When Is Standing Too Much?
When Is Desk Standing Too Much?
The new craze in standing at your desk has many asking if standing is for them, and how long should they stand for? Does everyone need a standing desk?
I have had the opportunity to interview the CEO of Varidesk and the developer of another sit-to-stand option on my podcast The Modern Desk Jockey. They have provided my audience with some insights into the above questions.
As well, recently a study came out from The British Journal of Sports Recovery with the title of
“Associations of occupational standing with musculoskeletal symptoms: a systematic review with meta-analysis.”
The full Abstract can be found here: http://bjsm.bmj.com/content/52/3/176?etoc=
The essence of the study’s findings are outlined in the objective and conclusion here:
Objective Given the high exposure to occupational standing in specific occupations, and recent initiatives to encourage intermittent standing among white-collar workers, a better understanding of the potential health consequences of occupational standing is required. We aimed to review and quantify the epidemiological evidence on associations of occupational standing with musculoskeletal symptoms.
Conclusions The evidence suggests that substantial occupational standing is associated with the occurrence of low-back and (inconclusively) lower extremity symptoms, but there may not be such an association with upper extremity symptoms. However, these conclusions are tentative as only limited evidence was found from high-quality, longitudinal studies with fully adjusted models using objective measures of standing.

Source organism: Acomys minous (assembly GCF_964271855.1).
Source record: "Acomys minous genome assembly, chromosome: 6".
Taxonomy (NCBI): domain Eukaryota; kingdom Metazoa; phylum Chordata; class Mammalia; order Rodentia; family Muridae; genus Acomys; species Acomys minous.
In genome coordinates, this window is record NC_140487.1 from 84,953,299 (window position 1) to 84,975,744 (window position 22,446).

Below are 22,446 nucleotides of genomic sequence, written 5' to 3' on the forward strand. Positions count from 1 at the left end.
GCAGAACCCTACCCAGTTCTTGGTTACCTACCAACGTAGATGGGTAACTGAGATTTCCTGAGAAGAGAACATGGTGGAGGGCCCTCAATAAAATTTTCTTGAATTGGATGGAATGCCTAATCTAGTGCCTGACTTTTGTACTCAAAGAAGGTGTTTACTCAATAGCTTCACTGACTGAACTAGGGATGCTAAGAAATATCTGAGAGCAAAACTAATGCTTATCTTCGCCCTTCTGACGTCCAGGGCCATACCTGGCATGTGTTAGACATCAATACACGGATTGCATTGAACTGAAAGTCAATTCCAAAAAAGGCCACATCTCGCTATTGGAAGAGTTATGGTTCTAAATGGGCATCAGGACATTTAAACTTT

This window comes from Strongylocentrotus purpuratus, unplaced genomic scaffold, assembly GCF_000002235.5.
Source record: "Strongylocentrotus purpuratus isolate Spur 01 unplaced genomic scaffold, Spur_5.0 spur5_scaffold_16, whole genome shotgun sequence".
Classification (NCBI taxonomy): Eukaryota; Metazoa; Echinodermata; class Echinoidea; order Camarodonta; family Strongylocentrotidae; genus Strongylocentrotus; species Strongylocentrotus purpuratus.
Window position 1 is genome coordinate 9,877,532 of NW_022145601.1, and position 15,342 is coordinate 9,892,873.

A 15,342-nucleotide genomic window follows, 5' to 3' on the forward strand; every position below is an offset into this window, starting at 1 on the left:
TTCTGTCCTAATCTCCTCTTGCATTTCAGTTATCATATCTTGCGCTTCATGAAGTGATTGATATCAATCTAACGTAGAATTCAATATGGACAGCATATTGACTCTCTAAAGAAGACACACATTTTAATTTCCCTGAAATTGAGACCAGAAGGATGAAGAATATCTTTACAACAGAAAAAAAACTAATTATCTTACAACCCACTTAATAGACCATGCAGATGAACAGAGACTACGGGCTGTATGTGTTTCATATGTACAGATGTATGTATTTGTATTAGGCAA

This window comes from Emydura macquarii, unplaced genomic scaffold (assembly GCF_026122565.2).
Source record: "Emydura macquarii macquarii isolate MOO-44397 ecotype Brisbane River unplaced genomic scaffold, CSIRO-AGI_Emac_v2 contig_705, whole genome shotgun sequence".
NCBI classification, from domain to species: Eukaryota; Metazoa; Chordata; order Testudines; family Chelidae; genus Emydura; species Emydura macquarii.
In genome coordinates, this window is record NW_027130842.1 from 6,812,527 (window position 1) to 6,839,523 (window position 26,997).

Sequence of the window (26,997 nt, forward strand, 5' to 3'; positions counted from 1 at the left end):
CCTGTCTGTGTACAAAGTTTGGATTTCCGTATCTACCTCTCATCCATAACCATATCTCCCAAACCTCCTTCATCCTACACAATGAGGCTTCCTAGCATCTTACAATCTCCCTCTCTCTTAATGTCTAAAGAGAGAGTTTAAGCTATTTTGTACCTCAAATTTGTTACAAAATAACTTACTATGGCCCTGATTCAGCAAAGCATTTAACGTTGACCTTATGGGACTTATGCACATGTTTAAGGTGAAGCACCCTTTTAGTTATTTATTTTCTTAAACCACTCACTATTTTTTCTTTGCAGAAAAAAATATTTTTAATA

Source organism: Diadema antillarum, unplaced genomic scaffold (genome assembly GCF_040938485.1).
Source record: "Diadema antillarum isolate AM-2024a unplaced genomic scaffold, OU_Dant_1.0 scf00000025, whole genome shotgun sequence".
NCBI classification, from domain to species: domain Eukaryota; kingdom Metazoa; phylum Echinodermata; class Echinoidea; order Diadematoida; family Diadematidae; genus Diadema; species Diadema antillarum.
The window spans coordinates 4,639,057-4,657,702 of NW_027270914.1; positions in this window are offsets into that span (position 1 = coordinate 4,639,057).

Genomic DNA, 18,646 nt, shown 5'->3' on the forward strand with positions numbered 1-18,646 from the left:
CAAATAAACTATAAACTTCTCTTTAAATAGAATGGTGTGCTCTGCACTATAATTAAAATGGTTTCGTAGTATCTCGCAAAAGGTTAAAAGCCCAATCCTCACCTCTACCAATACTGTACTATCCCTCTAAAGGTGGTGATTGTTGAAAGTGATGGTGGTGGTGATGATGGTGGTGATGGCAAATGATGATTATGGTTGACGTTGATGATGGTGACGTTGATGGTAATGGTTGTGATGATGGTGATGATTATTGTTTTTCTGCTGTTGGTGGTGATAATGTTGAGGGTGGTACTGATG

The key takeaways from this study, the interviews I have performed, and our experience with desk standing are as follows.
- You don’t NEED to have a stand-up option; you just need to move regularly. Check out my 6-Part Strategy for Healthy Desk Work
- Standing too much can cause low back pain and leg pain.
- Body is designed to sit and stand throughout the day. There are many ways to get your standing throughout the day without the need for a sit-to-stand option.
- Sit-to-stand options can be useful and make the ability to stand more readily available. If you do have this options, here is what you need to look out to ensure proper utilization.
- Most start at 15-20 mins within the hour in the beginning then it grows.
- 4-6 hours per day after 30 days.
- Start off slowly- taking breaks.
- Listen to your body.
- The flat surface and flat shoes (no heels!)
- Weight distribution right below hips and arms at a right angle looking straight ahead and slightly down.
- Don’t do continuous 8 hours of standing.